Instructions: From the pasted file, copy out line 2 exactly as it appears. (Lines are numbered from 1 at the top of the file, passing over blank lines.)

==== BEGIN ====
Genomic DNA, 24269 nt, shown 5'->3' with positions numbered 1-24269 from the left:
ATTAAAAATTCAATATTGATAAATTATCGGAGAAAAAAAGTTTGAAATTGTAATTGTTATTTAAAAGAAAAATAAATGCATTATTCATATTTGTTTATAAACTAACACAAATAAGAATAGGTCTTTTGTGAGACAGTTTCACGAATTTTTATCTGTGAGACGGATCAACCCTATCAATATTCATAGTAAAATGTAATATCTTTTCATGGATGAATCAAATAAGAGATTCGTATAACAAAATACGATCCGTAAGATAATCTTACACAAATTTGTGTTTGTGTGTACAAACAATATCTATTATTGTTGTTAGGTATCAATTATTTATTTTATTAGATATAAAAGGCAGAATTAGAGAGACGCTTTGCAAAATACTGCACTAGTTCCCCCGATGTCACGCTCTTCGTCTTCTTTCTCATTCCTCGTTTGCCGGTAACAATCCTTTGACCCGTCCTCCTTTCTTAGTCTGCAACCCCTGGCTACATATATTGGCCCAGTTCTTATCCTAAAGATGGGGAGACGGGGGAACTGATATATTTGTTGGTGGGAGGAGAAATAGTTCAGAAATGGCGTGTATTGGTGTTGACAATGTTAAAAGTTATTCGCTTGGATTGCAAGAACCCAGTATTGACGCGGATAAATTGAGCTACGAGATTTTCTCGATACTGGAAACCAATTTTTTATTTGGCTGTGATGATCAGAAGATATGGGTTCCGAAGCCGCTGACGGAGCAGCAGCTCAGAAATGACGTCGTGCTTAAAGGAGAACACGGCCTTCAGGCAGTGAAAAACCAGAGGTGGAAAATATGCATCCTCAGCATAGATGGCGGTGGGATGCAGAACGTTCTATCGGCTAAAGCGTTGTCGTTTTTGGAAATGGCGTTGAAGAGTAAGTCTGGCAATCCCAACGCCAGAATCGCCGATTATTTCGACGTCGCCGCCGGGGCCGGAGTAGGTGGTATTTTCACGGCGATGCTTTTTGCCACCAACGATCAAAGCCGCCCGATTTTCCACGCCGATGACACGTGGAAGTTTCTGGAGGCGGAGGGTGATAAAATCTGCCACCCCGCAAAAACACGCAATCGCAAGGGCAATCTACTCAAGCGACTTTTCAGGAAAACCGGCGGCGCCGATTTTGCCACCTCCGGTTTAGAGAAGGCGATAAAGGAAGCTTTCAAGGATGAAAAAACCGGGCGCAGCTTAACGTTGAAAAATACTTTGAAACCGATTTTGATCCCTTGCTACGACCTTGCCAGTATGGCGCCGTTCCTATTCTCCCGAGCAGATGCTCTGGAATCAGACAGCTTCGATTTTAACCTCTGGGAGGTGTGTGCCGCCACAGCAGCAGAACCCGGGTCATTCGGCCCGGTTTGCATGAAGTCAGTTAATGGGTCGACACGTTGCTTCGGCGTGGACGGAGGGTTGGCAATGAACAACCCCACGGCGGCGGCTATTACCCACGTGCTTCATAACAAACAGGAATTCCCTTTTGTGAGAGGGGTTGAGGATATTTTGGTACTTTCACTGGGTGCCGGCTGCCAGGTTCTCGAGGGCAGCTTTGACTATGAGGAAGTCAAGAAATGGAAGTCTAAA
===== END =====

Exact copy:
ATTAAAAATTCAATATTGATAAATTATCGGAGAAAAAAAGTTTGAAATTGTAATTGTTATTTAAAAGAAAAATAAATGCATTATTCATATTTGTTTATAAACTAACACAAATAAGAATAGGTCTTTTGTGAGACAGTTTCACGAATTTTTATCTGTGAGACGGATCAACCCTATCAATATTCATAGTAAAATGTAATATCTTTTCATGGATGAATCAAATAAGAGATTCGTATAACAAAATACGATCCGTAAGATAATCTTACACAAATTTGTGTTTGTGTGTACAAACAATATCTATTATTGTTGTTAGGTATCAATTATTTATTTTATTAGATATAAAAGGCAGAATTAGAGAGACGCTTTGCAAAATACTGCACTAGTTCCCCCGATGTCACGCTCTTCGTCTTCTTTCTCATTCCTCGTTTGCCGGTAACAATCCTTTGACCCGTCCTCCTTTCTTAGTCTGCAACCCCTGGCTACATATATTGGCCCAGTTCTTATCCTAAAGATGGGGAGACGGGGGAACTGATATATTTGTTGGTGGGAGGAGAAATAGTTCAGAAATGGCGTGTATTGGTGTTGACAATGTTAAAAGTTATTCGCTTGGATTGCAAGAACCCAGTATTGACGCGGATAAATTGAGCTACGAGATTTTCTCGATACTGGAAACCAATTTTTTATTTGGCTGTGATGATCAGAAGATATGGGTTCCGAAGCCGCTGACGGAGCAGCAGCTCAGAAATGACGTCGTGCTTAAAGGAGAACACGGCCTTCAGGCAGTGAAAAACCAGAGGTGGAAAATATGCATCCTCAGCATAGATGGCGGTGGGATGCAGAACGTTCTATCGGCTAAAGCGTTGTCGTTTTTGGAAATGGCGTTGAAGAGTAAGTCTGGCAATCCCAACGCCAGAATCGCCGATTATTTCGACGTCGCCGCCGGGGCCGGAGTAGGTGGTATTTTCACGGCGATGCTTTTTGCCACCAACGATCAAAGCCGCCCGATTTTCCACGCCGATGACACGTGGAAGTTTCTGGAGGCGGAGGGTGATAAAATCTGCCACCCCGCAAAAACACGCAATCGCAAGGGCAATCTACTCAAGCGACTTTTCAGGAAAACCGGCGGCGCCGATTTTGCCACCTCCGGTTTAGAGAAGGCGATAAAGGAAGCTTTCAAGGATGAAAAAACCGGGCGCAGCTTAACGTTGAAAAATACTTTGAAACCGATTTTGATCCCTTGCTACGACCTTGCCAGTATGGCGCCGTTCCTATTCTCCCGAGCAGATGCTCTGGAATCAGACAGCTTCGATTTTAACCTCTGGGAGGTGTGTGCCGCCACAGCAGCAGAACCCGGGTCATTCGGCCCGGTTTGCATGAAGTCAGTTAATGGGTCGACACGTTGCTTCGGCGTGGACGGAGGGTTGGCAATGAACAACCCCACGGCGGCGGCTATTACCCACGTGCTTCATAACAAACAGGAATTCCCTTTTGTGAGAGGGGTTGAGGATATTTTGGTACTTTCACTGGGTGCCGGCTGCCAGGTTCTCGAGGGCAGCTTTGACTATGAGGAAGTCAAGAAATGGAAGTCTAAA